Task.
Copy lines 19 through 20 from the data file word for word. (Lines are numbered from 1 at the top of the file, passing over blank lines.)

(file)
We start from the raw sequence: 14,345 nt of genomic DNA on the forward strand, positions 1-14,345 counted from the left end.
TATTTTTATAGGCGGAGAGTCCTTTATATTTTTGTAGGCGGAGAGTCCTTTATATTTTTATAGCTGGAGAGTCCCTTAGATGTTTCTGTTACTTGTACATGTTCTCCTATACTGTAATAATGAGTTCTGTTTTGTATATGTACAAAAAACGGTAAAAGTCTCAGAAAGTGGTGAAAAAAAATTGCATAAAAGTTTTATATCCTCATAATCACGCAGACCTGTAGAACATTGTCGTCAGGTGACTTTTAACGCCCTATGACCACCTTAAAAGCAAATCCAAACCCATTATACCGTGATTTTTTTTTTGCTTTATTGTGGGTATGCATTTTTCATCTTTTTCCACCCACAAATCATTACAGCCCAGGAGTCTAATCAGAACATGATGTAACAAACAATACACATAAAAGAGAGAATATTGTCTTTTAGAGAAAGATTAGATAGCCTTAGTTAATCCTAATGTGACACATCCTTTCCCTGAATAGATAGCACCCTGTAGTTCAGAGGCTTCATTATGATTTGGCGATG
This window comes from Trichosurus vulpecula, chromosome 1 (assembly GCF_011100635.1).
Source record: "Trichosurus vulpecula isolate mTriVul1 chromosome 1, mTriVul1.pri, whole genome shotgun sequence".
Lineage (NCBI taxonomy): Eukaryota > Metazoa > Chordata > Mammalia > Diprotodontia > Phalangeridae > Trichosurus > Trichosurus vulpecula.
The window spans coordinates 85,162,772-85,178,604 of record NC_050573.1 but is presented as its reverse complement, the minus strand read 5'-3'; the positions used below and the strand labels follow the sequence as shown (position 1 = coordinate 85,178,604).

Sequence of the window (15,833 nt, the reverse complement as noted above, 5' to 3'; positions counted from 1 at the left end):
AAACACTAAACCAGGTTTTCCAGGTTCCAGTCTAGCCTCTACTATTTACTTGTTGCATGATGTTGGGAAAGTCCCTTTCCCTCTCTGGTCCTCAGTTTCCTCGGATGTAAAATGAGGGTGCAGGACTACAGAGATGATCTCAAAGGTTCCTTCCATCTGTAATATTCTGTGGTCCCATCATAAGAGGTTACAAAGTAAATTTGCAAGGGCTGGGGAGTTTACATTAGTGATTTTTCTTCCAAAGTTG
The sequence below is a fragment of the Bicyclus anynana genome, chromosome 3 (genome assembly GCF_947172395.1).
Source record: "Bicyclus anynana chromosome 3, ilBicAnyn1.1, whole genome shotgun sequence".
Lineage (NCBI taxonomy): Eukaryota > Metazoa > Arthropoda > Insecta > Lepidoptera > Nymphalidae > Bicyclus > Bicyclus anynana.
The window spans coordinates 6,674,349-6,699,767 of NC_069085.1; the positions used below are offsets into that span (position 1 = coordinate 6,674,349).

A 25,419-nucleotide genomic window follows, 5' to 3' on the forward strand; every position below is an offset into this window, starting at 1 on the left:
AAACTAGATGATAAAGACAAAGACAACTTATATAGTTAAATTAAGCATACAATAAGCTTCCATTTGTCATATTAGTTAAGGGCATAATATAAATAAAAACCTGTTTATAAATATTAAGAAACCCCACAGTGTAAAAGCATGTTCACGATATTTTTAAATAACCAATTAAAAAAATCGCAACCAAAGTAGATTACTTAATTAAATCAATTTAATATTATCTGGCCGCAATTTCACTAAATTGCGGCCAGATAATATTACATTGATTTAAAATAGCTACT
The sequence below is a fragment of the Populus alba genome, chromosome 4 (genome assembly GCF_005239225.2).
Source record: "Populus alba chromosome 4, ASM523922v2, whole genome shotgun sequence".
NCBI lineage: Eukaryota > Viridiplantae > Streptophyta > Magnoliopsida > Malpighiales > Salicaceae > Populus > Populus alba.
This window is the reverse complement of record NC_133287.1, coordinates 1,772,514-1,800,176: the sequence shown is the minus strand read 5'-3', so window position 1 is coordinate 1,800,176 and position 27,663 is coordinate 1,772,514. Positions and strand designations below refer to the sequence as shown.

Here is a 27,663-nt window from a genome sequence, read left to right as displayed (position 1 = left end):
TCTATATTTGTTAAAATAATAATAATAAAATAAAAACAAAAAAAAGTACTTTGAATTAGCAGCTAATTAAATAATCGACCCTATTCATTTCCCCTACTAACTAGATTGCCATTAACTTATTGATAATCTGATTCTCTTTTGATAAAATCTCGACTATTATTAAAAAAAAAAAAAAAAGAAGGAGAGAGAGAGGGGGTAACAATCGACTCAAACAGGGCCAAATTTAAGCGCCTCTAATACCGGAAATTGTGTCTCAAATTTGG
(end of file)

Here is a 27,663-nt window from a genome sequence, read left to right as displayed (position 1 = left end):
TCTATATTTGTTAAAATAATAATAATAAAATAAAAACAAAAAAAAGTACTTTGAATTAGCAGCTAATTAAATAATCGACCCTATTCATTTCCCCTACTAACTAGATTGCCATTAACTTATTGATAATCTGATTCTCTTTTGATAAAATCTCGACTATTATTAAAAAAAAAAAAAAAAGAAGGAGAGAGAGAGGGGGTAACAATCGACTCAAACAGGGCCAAATTTAAGCGCCTCTAATACCGGAAATTGTGTCTCAAATTTGG